subscribe
 

Independent inspection key to oil and gas pipeline installations

5th February 2013


The impact of the recent Deepwater Horizon oil spill will result in oil and gas pipeline installations coming under far greater scrutiny from industry regulators over the coming months and years. Dr Richard Gooch discusses how to meet these more stringent engineering, inspection and safety requirements.

The impact of the Deepwater Horizon oil spill in the Gulf of Mexico will mean that oil and gas pipeline installations are likely to come under far greater scrutiny from industry regulators over the foreseeable future.

In the short term, regulators are going to have to consider ways of putting additional controls in place, which oil companies and their contractors will have to introduce and then be measured against, in order to determine whether they are meeting their engineering, inspection and safety obligations. The key issue here is how the oil industry as a whole can minimise risk and ensure the safety of its personnel and the integrity of its drilling rigs and pipelines.

Some of these regulations will relate to engineering specifications and inspection requirements, which are both likely to become increasingly stringent. This means that there should be a growing demand for services from independent inspection companies, who can offer the full range of pipe measurement and inspection services.

So what will pipeline installation contractors require? First, using the services of a third party, independent measurement and inspection company, which has the technical prowess and track record in oil and gas pipe inspection work will become even more important.

It would also be useful if that same company has experience in resolving any disputes that may arise between suppliers, installers and operators, possibly in terms of engineering and inspection specifications. Some inspection companies also have experience in providing expert testimony and preparing supporting inspection documentation for legal court cases and disputes. The pipeline contractor is also likely to require very clear, concise and informative reports, detailing whether pipes are in or out of their manufacturing specifications, supported by photographic evidence if required.

Other services required by pipeline contractors may include very specific inspection consultancy, including onsite inspection surveys. Expert advice and guidance may be required in terms of the effects of delivering better weld quality on pipes, as well as the benefits that would arise from improved engineering and the quarantining of any 'out-of-spec' pipes or parts.

Independent inspection companies may also be asked to get involved in Pipe Reeling Trials, Weld Performance Qualification Tests (WPQTs), and Pipe Fatigue Trials, in order to help improve the engineering integrity and inspection of subsea structures. Finding an independent inspection company that can provide all of these services is not easy, but they do exist.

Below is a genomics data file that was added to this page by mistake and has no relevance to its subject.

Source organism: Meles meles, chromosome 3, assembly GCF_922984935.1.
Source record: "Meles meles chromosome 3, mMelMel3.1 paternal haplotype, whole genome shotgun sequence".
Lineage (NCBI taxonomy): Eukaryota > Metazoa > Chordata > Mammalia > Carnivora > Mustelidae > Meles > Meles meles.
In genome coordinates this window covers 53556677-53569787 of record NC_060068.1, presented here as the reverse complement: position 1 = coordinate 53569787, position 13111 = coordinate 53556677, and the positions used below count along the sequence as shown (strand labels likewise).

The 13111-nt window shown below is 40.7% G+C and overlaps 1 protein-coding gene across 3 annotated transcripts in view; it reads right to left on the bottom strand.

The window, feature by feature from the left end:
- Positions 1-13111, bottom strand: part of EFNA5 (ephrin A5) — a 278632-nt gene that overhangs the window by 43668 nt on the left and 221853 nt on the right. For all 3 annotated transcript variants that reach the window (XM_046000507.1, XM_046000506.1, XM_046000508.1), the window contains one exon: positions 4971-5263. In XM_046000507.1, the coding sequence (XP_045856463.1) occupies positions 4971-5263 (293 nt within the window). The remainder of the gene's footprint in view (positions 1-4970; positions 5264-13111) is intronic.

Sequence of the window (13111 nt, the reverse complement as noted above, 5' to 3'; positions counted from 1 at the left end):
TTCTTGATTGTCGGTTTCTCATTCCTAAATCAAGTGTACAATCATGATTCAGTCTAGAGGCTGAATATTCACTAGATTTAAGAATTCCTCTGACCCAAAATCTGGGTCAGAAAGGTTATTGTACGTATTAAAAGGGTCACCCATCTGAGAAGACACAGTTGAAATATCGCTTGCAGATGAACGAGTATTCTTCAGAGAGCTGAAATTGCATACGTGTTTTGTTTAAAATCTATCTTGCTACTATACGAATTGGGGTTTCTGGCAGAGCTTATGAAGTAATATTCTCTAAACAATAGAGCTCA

In the offshore industry, contractors may require independent inspection of oil pipelines. This may involve the inspection of pipe wall thickness to ascertain what proportion of pipes supplied are outside of their manufacturing specification. This type of work involves comprehensive, verifiable inspection of wall thicknesses. Identifying those pipes that are out of their specification tolerance means they can be quarantined and returned to the pipe supplier.

On large, land-based pipelines, the pipes supplied can sometimes cause welding issues due to a variety of reasons such as bevel imperfections or welding defects. Independent inspection companies are therefore required to conduct multi-site surveys of pipeline spreads.

Measurement data of pipe weld defects can be recorded and supporting photographic evidence gathered, including photographs of gauge measurement readings if necessary. Any defect discovered can be measured and recorded using alternative measuring devices/systems, in order to provide comprehensive, irrefutable evidence for legal disputes. Other supporting documentation may include operator details and tools used.

Weld features measured can include a variety of parameters, including diameter variations, coating contamination of pipe ends, wall thickness, bevel angle, land thickness, squareness, pitting, excessive corrosion and whether any bevel damage (dents or gorges) was present.

Following completion of independent inspection surveys, the proportion of pipes supplied that were out of specification can be reported to the pipeline contractor. In some cases, this has led to the pipeline contractor having to re-bevel all the out-of-tolerance pipes before work can continue.

By providing inspection documentation, photographic evidence and expert testimony, independent inspection companies have been known to help pipeline contractors recoup multi-million pound settlement sums in disputes with their pipe supplier.

For some pipeline contractors, surveys of pipe end dimensions may be required, particularly if a batch of incorrectly machined flowline pipes are discovered. The complete batch of pipes may have to brought back onshore for inspection.

What is often required is some kind of sequencing exercise, whereby the independent inspection company advises the customer of the sequence that the pipes should be fitted up and welded, in order to meet the HI/LO specification for the project. In order to do this, the inspection company may have to use or develop custom measurement tools that provide irrefutable approach to pipe end dimensional inspection.

Dr Richard Gooch is Director of Technology at Optical Metrology Services Ltd, Bishop's Stortford, Hertfordshire, UK. www.omsmeasure.com







Subscribe

Previous Issues

 

 

 

 

 

 

 

 

 

 

 

 

Subscribe



Newsbrief

twitter facebook linkedin © Setform Limited